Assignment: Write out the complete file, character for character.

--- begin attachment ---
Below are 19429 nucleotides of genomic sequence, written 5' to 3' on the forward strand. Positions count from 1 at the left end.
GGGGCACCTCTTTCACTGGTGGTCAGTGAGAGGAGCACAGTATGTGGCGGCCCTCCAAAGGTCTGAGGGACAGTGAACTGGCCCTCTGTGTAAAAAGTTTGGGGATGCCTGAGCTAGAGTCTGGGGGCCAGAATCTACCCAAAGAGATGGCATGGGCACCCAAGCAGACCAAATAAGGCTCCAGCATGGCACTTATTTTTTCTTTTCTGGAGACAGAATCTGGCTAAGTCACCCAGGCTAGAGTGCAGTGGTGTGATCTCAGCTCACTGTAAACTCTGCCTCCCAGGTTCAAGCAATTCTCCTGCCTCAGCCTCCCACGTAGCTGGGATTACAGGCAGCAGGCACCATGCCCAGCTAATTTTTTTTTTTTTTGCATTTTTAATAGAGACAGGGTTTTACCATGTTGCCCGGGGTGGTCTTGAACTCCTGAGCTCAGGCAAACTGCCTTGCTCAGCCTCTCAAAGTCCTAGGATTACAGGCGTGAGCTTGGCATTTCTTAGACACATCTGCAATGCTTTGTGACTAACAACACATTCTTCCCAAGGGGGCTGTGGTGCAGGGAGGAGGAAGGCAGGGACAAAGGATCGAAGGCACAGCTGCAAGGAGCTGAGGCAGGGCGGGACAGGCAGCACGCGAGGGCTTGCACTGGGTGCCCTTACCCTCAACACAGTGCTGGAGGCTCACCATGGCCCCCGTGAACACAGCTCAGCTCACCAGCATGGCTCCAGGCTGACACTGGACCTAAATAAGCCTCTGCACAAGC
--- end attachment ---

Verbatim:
Below are 19429 nucleotides of genomic sequence, written 5' to 3' on the forward strand. Positions count from 1 at the left end.
GGGGCACCTCTTTCACTGGTGGTCAGTGAGAGGAGCACAGTATGTGGCGGCCCTCCAAAGGTCTGAGGGACAGTGAACTGGCCCTCTGTGTAAAAAGTTTGGGGATGCCTGAGCTAGAGTCTGGGGGCCAGAATCTACCCAAAGAGATGGCATGGGCACCCAAGCAGACCAAATAAGGCTCCAGCATGGCACTTATTTTTTCTTTTCTGGAGACAGAATCTGGCTAAGTCACCCAGGCTAGAGTGCAGTGGTGTGATCTCAGCTCACTGTAAACTCTGCCTCCCAGGTTCAAGCAATTCTCCTGCCTCAGCCTCCCACGTAGCTGGGATTACAGGCAGCAGGCACCATGCCCAGCTAATTTTTTTTTTTTTTGCATTTTTAATAGAGACAGGGTTTTACCATGTTGCCCGGGGTGGTCTTGAACTCCTGAGCTCAGGCAAACTGCCTTGCTCAGCCTCTCAAAGTCCTAGGATTACAGGCGTGAGCTTGGCATTTCTTAGACACATCTGCAATGCTTTGTGACTAACAACACATTCTTCCCAAGGGGGCTGTGGTGCAGGGAGGAGGAAGGCAGGGACAAAGGATCGAAGGCACAGCTGCAAGGAGCTGAGGCAGGGCGGGACAGGCAGCACGCGAGGGCTTGCACTGGGTGCCCTTACCCTCAACACAGTGCTGGAGGCTCACCATGGCCCCCGTGAACACAGCTCAGCTCACCAGCATGGCTCCAGGCTGACACTGGACCTAAATAAGCCTCTGCACAAGC